Asset Destruction

“I am so sorry.”

These are the only four words that come to mind. I don’t know what else to say to an investor who’s been sold a load of garbage by a life insurance agent. I can no longer keep quiet as I witness this silent epidemic of bad incentives, high pressure sales tactics, and the destruction of investor’s hard earned money. These expensive life insurance products are asset destruction.

One of my earliest posts on this blog was a diatribe against life insurance sold as an ‘investment’ vehicle. It was one of my most widely read posts, but it drew a lot of hate mail and trolling from life insurance agents. I am embarrassed to admit that I have shied away from further criticism of the life insurance industry after that experience. Not anymore. I feel like I’m having my Howard Beale moment on the life insurance industry because I really am “mad as hell, and I’m not going to take it anymore.”

There is one main reason to buy life insurance; to provide income for the dependents who rely on your earnings to live in case you meet an untimely death. I’ll list a few caveats to this reason, but trust me, they do not apply to the vast majority of investors.

For most of us who need life insurance, term life insurance will suffice. Term life insurance is cheap, easy to buy, and provides coverage for a set number of years. If you live past the term, you will no longer have life insurance coverage. And for most people, this is perfectly fine. Your need for life insurance decreases as financial assets increase and as dependents become independent.

So why do life insurance agents offer expensive permanent insurance products to every single client? The answer is simple. They are incentivized, financially, to sell expensive products. It’s human nature to respond to incentives, and insurance agents are humans who have families to support and bills to pay. Selling term policies won’t keep the lights on.

If a man’s livelihood depends on something, he’s going to believe in it. This is the case for many, well-meaning, people who make their living selling life insurance. They believe their own lies about why expensive, permanent life insurance is the solution to every client’s problems.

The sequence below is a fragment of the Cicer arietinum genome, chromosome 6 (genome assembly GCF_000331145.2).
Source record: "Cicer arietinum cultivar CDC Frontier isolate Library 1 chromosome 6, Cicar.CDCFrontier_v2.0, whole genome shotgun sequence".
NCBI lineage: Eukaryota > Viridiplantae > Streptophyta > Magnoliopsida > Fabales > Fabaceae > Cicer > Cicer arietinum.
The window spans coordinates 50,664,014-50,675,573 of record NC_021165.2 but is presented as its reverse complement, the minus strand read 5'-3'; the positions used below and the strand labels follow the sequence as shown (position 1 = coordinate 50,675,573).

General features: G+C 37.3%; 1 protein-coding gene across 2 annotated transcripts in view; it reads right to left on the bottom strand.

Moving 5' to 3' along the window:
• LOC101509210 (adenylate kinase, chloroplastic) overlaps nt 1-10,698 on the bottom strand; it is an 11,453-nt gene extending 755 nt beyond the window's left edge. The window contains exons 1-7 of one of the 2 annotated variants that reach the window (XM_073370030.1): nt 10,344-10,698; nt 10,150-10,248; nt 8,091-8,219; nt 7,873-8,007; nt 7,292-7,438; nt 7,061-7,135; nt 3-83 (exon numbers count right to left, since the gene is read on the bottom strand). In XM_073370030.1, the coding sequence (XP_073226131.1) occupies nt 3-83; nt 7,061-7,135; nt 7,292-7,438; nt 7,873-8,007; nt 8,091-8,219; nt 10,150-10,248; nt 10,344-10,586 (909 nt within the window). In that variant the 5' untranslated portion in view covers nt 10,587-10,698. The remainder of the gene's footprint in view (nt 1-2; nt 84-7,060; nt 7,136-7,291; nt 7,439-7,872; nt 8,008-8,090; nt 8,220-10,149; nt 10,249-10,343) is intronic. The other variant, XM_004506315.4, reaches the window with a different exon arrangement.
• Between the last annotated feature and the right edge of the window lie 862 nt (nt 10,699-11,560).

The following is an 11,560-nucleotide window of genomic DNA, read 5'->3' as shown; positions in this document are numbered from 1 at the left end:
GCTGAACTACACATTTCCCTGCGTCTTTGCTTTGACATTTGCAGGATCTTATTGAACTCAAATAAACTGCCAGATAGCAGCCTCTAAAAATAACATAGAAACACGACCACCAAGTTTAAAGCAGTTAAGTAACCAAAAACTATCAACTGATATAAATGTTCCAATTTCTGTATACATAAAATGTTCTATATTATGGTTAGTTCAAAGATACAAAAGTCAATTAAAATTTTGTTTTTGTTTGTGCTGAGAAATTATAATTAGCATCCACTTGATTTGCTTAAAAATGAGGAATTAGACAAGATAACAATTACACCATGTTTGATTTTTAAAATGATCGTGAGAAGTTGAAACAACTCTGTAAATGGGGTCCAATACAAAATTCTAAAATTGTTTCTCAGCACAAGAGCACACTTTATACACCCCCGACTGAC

To set the record straight, here are my biggest gripes with the sales pitch for permanent life insurance:

  • To withdraw “tax free” income in retirement – You are paying premiums with after-tax dollars. Why is it considered a benefit that the insurance company will now ‘allow’ you to withdraw those premium tax free? Decades later, you would have significant earnings on those dollars had they been invested in a low cost, diversified portfolio of stocks and bonds. Inside a life insurance policy, withdrawing those initial dollars is considered a benefit. Give me a break.
  • The ability to take loans against your policy – Seriously?! Should you be excited you will be able to borrow your own money at high interest rates in 30 years? I just saw a whole life insurance policy with an interest rate of 8% for loans. 8%! In today’s low interest rate environment? You’ve got to be kidding me.
  • Because the policy will eventually be “paid up” – Congratulations, you’ve paid hundreds of thousands of dollars in premium for decades. Now the dividend on your cash value covers the relatively cheap cost of your death benefit. Whoop de doo.
  • To get tax-deferred growth of your cash value – If you want tax-deferred growth, maximize retirement plan, IRA, health care savings, 529 plans, and FSA contributions. If you have more money left over after that, awesome. Open a brokerage account. You won’t owe tax unless you made money on your investments. Don’t let taxes drive your investment decisions. Be tax aware, but not tax averse.
  • To protect your assets from creditors – There are other, less expensive options for asset protection, in my opinion.

If you or someone you love is being sold an expensive life insurance policy, stop and take a breath before you buy. The sales pressure you receive may be intense, but remember, it’s your money, and you get to decide what to do with it. I really don’t want to be the one to tell you “I am so sorry” afterwards.


Here are a few good reasons to buy permanent life insurance:

  • You have an estate larger than the federal estate tax exclusion ($11.58 million for individuals / $23.16 million for married couples in 2020), and you want to use life insurance to fund the tax. Or you live in a state with a lower estate tax exclusion, and you want to cover it with insurance.
  • You own a business with partners, and you need liquidity to cover the purchase of shares from your partners’ heirs (or from your heirs in the case of your death) if he/she were to die early.
  • You have a child with special needs, and you need to ensure a minimum bequest to cover their financial needs beyond your lifetime.
  • You desire long-term care insurance coverage, and a permanent life insurance policy with a long-term care rider makes sense for you.
  • You are required to obtain life insurance under a divorce decree.

I know I haven’t covered every reason here. This is a blog post, not a book. But consider the fact the very few people need permanent life insurance, and think very hard before decided you are one of them.


Post post script: The world was different 20, 30, 40 years ago. The estate tax exclusion was much smaller ($600,000 individual / $1,200,000 married), the tax code was favorable towards the use of insurance to defer (even avoid) taxes, and there were fewer options for tax deferral of income and tax-deferred growth. This post applies to today’s permanent life insurance policies. If you bought one years ago, there’s no need to second guess yourself now. This post is written for people being pursued by life insurance agents today.


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